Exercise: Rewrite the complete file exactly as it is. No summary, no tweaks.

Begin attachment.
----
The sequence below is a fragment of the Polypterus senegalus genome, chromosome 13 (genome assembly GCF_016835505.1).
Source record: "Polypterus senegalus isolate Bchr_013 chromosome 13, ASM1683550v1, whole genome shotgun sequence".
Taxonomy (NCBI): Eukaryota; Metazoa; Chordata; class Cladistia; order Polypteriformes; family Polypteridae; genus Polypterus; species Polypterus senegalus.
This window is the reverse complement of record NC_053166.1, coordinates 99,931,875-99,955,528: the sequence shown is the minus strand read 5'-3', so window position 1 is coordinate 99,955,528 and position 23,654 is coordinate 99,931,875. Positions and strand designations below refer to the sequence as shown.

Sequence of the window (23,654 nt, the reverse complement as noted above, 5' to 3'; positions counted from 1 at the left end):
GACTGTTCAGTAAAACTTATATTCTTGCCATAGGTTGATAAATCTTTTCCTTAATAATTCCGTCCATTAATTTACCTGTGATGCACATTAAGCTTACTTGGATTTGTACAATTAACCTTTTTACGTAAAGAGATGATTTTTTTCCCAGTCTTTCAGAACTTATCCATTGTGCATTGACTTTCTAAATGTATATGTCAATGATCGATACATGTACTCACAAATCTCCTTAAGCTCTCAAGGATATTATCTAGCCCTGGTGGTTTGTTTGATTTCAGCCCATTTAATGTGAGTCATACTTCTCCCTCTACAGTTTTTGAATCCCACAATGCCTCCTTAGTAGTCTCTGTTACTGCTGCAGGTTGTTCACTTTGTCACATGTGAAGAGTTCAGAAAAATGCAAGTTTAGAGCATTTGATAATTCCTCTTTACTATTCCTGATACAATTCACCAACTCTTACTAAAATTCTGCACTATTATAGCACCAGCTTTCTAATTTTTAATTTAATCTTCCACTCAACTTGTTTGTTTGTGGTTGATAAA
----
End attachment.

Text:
The sequence below is a fragment of the Polypterus senegalus genome, chromosome 13 (genome assembly GCF_016835505.1).
Source record: "Polypterus senegalus isolate Bchr_013 chromosome 13, ASM1683550v1, whole genome shotgun sequence".
Taxonomy (NCBI): Eukaryota; Metazoa; Chordata; class Cladistia; order Polypteriformes; family Polypteridae; genus Polypterus; species Polypterus senegalus.
This window is the reverse complement of record NC_053166.1, coordinates 99,931,875-99,955,528: the sequence shown is the minus strand read 5'-3', so window position 1 is coordinate 99,955,528 and position 23,654 is coordinate 99,931,875. Positions and strand designations below refer to the sequence as shown.

Sequence of the window (23,654 nt, the reverse complement as noted above, 5' to 3'; positions counted from 1 at the left end):
GACTGTTCAGTAAAACTTATATTCTTGCCATAGGTTGATAAATCTTTTCCTTAATAATTCCGTCCATTAATTTACCTGTGATGCACATTAAGCTTACTTGGATTTGTACAATTAACCTTTTTACGTAAAGAGATGATTTTTTTCCCAGTCTTTCAGAACTTATCCATTGTGCATTGACTTTCTAAATGTATATGTCAATGATCGATACATGTACTCACAAATCTCCTTAAGCTCTCAAGGATATTATCTAGCCCTGGTGGTTTGTTTGATTTCAGCCCATTTAATGTGAGTCATACTTCTCCCTCTACAGTTTTTGAATCCCACAATGCCTCCTTAGTAGTCTCTGTTACTGCTGCAGGTTGTTCACTTTGTCACATGTGAAGAGTTCAGAAAAATGCAAGTTTAGAGCATTTGATAATTCCTCTTTACTATTCCTGATACAATTCACCAACTCTTACTAAAATTCTGCACTATTATAGCACCAGCTTTCTAATTTTTAATTTAATCTTCCACTCAACTTGTTTGTTTGTGGTTGATAAA